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Why are my fingernails blue?

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Updated on December 4, 2020

Blue fingernails are commonly caused by cyanosis, which happens when there’s a lack of oxygen in the blood. Blood lacking in oxygen has a bluish tint.

There are 2 types of cyanosis: peripheral and central. Read on to find out more about each of these, as well as what you can do to bring your fingernails back to their normal color.

Peripheral cyanosis

Peripheral cyanosis causes only the skin on your hands and feet to turn blue. It’s the result of decreased blood flow to these parts of the body only.

Cold temperatures

Peripheral cyanosis can be caused by something as simple as cold temperatures. This is because your blood vessels narrow in response to the cold, meaning less blood and oxygen are able to reach the skin.

In this case, your nails should return to their normal color once your hands and feet warm up. You can speed up this process by massaging your hands and feet or running them under warm water.

Raynaud’s phenomenon

Raynaud’s phenomenon, also known as Raynaud’s syndrome, is a condition in which blood supply to specific body parts, particularly the fingers and toes, is temporarily reduced. Sometimes, it can occur without an apparent cause. Other times, it can be caused by cold temperatures or emotional stress.

Blood clots

A blood clot is a clump of blood that forms in deep tissue or within a blood vessel. It can happen as a result of an injury or it can occur spontaneously.

If a blood clot blocks blood supply to your fingers, it can cause a blue tint to appear under your fingernails.

Central cyanosis

Central cyanosis occurs throughout the body. It causes not only your hands and feet to turn blue, but also other areas, like your lips or earlobes. It’s typically a sign of low blood oxygen levels.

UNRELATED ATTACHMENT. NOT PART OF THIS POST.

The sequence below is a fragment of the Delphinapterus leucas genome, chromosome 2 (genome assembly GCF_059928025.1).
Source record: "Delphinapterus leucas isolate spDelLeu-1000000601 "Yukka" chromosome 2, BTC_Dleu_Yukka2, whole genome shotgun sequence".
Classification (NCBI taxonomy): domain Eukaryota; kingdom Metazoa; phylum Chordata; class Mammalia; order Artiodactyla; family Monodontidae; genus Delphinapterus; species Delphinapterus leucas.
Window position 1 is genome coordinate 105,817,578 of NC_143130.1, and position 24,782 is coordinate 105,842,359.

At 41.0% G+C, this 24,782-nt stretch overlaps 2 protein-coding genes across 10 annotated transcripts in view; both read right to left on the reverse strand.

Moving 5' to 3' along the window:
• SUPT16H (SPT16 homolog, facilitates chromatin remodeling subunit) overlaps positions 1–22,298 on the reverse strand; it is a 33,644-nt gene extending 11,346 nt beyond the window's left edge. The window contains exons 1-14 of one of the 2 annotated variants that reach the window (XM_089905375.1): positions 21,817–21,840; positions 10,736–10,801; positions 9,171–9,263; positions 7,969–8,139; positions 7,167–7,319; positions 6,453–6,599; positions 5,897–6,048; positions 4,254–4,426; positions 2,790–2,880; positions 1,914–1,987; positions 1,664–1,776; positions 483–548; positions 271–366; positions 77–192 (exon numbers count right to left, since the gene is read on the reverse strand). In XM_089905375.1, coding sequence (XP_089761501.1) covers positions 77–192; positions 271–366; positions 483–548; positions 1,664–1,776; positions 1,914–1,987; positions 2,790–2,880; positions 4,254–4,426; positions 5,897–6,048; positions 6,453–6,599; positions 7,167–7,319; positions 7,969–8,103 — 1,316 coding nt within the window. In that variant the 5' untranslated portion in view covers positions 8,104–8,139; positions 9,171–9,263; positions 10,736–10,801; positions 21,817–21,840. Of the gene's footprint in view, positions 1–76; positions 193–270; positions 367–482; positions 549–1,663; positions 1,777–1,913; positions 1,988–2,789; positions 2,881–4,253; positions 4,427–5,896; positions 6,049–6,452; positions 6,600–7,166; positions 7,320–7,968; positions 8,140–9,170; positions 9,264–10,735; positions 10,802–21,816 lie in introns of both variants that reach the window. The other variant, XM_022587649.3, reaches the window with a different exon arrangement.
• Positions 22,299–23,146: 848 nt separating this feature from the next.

Since your lungs are responsible for transporting oxygen throughout your body, lung disorders can contribute to central cyanosis. These may include:

  • Pulmonary embolisms (blood clots in the lung)
  • Lung infections, like pneumonia or whooping cough
  • Chronic lung disorder, such as chronic obstructive pulmonary disease (COPD) or asthma
  • Bronchiectasis (enlargement of parts of the airway)
  • Acute respiratory distress syndrome (ARDS) or neonatal respiratory distress syndrome (NRDS)

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Central cyanosis can also be caused by heart problems, such as:

  • Congenital heart disease
  • Heart failure
  • Cardiac arrest

Problems with airways can also contribute. This can include:

  • Croup
  • Anaphylaxis
  • Epiglottitis
  • Choking

In cases where there is no underlying condition to blame, central cyanosis may be caused by another issue. This includes being at high altitude, where air contains less oxygen, or carbon monoxide poisoning, in which carbon monoxide builds up in your bloodstream.

Diagnosis and treatment of blue fingernails

To diagnose cyanosis, your doctor will measure how much oxygen is in your blood. This is most often done through a non-invasive pulse oximeter. The device goes on the end of your finger and monitors oxygen saturation in your blood.

During your examination, the doctor may ask some questions to help diagnose your condition, such as when the bluish discoloration began, whether you have been exposed to high altitude or cold temperatures, or if you’re having trouble breathing.

Besides providing a treatment plan for the underlying cause of your skin’s hue, your doctor may also take more immediate action towards restoring the amount of oxygen to your blood.


Blue nails are often caused by cyanosis, which happens when there isn’t enough oxygen in the blood. It can be caused by something relatively harmless, like cold temperatures. It can also be caused by underlying health conditions.

If your fingernails are blue and don’t return back to their normal color even when you warm up your hands, talk to your doctor. They can help you figure out the cause and determine a treatment plan.